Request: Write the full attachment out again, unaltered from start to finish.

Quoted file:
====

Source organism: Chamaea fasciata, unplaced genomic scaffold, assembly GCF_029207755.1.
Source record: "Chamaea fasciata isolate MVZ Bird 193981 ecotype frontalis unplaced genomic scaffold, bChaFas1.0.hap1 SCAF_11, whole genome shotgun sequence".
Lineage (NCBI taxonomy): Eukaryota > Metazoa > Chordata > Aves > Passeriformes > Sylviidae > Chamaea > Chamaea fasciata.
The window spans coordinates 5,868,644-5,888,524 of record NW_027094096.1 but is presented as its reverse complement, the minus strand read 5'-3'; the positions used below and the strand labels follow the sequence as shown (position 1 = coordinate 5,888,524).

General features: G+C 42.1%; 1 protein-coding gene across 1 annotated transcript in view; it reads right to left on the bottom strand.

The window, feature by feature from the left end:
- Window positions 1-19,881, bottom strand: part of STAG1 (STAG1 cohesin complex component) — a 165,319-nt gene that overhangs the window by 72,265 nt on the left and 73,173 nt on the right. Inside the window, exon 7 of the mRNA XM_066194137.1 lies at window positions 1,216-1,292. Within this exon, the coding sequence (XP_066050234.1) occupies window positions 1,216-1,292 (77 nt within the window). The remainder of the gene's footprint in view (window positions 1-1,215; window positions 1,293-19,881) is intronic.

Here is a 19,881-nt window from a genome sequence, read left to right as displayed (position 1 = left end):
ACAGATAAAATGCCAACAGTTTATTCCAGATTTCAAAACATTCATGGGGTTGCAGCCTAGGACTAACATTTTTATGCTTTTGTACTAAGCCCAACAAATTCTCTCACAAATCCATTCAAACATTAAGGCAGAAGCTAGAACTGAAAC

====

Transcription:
Source organism: Chamaea fasciata, unplaced genomic scaffold, assembly GCF_029207755.1.
Source record: "Chamaea fasciata isolate MVZ Bird 193981 ecotype frontalis unplaced genomic scaffold, bChaFas1.0.hap1 SCAF_11, whole genome shotgun sequence".
Lineage (NCBI taxonomy): Eukaryota > Metazoa > Chordata > Aves > Passeriformes > Sylviidae > Chamaea > Chamaea fasciata.
The window spans coordinates 5,868,644-5,888,524 of record NW_027094096.1 but is presented as its reverse complement, the minus strand read 5'-3'; the positions used below and the strand labels follow the sequence as shown (position 1 = coordinate 5,888,524).

General features: G+C 42.1%; 1 protein-coding gene across 1 annotated transcript in view; it reads right to left on the bottom strand.

The window, feature by feature from the left end:
- Window positions 1-19,881, bottom strand: part of STAG1 (STAG1 cohesin complex component) — a 165,319-nt gene that overhangs the window by 72,265 nt on the left and 73,173 nt on the right. Inside the window, exon 7 of the mRNA XM_066194137.1 lies at window positions 1,216-1,292. Within this exon, the coding sequence (XP_066050234.1) occupies window positions 1,216-1,292 (77 nt within the window). The remainder of the gene's footprint in view (window positions 1-1,215; window positions 1,293-19,881) is intronic.

Here is a 19,881-nt window from a genome sequence, read left to right as displayed (position 1 = left end):
ACAGATAAAATGCCAACAGTTTATTCCAGATTTCAAAACATTCATGGGGTTGCAGCCTAGGACTAACATTTTTATGCTTTTGTACTAAGCCCAACAAATTCTCTCACAAATCCATTCAAACATTAAGGCAGAAGCTAGAACTGAAAC